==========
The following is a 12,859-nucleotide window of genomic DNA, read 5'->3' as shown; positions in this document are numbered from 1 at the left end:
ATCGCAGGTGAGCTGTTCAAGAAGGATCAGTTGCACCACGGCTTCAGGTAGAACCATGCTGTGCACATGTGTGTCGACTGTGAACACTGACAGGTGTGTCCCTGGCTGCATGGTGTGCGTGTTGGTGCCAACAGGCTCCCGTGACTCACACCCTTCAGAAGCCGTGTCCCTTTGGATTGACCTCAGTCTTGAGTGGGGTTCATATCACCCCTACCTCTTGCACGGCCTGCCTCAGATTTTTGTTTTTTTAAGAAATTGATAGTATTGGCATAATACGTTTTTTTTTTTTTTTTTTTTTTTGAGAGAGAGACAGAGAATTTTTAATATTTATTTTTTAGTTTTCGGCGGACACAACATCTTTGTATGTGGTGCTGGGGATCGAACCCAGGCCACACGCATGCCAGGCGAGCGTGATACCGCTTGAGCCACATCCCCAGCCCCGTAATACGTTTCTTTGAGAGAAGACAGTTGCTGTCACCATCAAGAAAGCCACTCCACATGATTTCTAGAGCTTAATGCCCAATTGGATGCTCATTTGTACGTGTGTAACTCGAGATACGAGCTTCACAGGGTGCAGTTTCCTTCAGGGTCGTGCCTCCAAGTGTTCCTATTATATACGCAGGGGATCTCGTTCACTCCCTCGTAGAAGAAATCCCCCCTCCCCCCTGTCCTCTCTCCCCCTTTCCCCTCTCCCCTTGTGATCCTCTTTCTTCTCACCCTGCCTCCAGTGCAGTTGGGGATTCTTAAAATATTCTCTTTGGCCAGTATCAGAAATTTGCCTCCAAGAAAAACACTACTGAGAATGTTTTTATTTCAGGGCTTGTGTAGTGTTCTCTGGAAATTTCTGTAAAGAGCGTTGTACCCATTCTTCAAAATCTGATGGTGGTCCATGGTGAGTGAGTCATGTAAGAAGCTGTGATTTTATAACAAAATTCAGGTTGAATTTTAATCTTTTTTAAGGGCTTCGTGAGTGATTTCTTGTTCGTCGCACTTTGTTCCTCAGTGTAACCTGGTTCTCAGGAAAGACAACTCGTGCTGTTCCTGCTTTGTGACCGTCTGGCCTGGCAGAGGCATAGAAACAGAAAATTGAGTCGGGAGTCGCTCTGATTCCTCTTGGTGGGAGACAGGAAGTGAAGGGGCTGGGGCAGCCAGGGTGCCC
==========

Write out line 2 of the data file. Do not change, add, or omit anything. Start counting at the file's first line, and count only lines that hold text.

ATCGCAGGTGAGCTGTTCAAGAAGGATCAGTTGCACCACGGCTTCAGGTAGAACCATGCTGTGCACATGTGTGTCGACTGTGAACACTGACAGGTGTGTCCCTGGCTGCATGGTGTGCGTGTTGGTGCCAACAGGCTCCCGTGACTCACACCCTTCAGAAGCCGTGTCCCTTTGGATTGACCTCAGTCTTGAGTGGGGTTCATATCACCCCTACCTCTTGCACGGCCTGCCTCAGATTTTTGTTTTTTTAAGAAATTGATAGTATTGGCATAATACGTTTTTTTTTTTTTTTTTTTTTTTGAGAGAGAGACAGAGAATTTTTAATATTTATTTTTTAGTTTTCGGCGGACACAACATCTTTGTATGTGGTGCTGGGGATCGAACCCAGGCCACACGCATGCCAGGCGAGCGTGATACCGCTTGAGCCACATCCCCAGCCCCGTAATACGTTTCTTTGAGAGAAGACAGTTGCTGTCACCATCAAGAAAGCCACTCCACATGATTTCTAGAGCTTAATGCCCAATTGGATGCTCATTTGTACGTGTGTAACTCGAGATACGAGCTTCACAGGGTGCAGTTTCCTTCAGGGTCGTGCCTCCAAGTGTTCCTATTATATACGCAGGGGATCTCGTTCACTCCCTCGTAGAAGAAATCCCCCCTCCCCCCTGTCCTCTCTCCCCCTTTCCCCTCTCCCCTTGTGATCCTCTTTCTTCTCACCCTGCCTCCAGTGCAGTTGGGGATTCTTAAAATATTCTCTTTGGCCAGTATCAGAAATTTGCCTCCAAGAAAAACACTACTGAGAATGTTTTTATTTCAGGGCTTGTGTAGTGTTCTCTGGAAATTTCTGTAAAGAGCGTTGTACCCATTCTTCAAAATCTGATGGTGGTCCATGGTGAGTGAGTCATGTAAGAAGCTGTGATTTTATAACAAAATTCAGGTTGAATTTTAATCTTTTTTAAGGGCTTCGTGAGTGATTTCTTGTTCGTCGCACTTTGTTCCTCAGTGTAACCTGGTTCTCAGGAAAGACAACTCGTGCTGTTCCTGCTTTGTGACCGTCTGGCCTGGCAGAGGCATAGAAACAGAAAATTGAGTCGGGAGTCGCTCTGATTCCTCTTGGTGGGAGACAGGAAGTGAAGGGGCTGGGGCAGCCAGGGTGCCC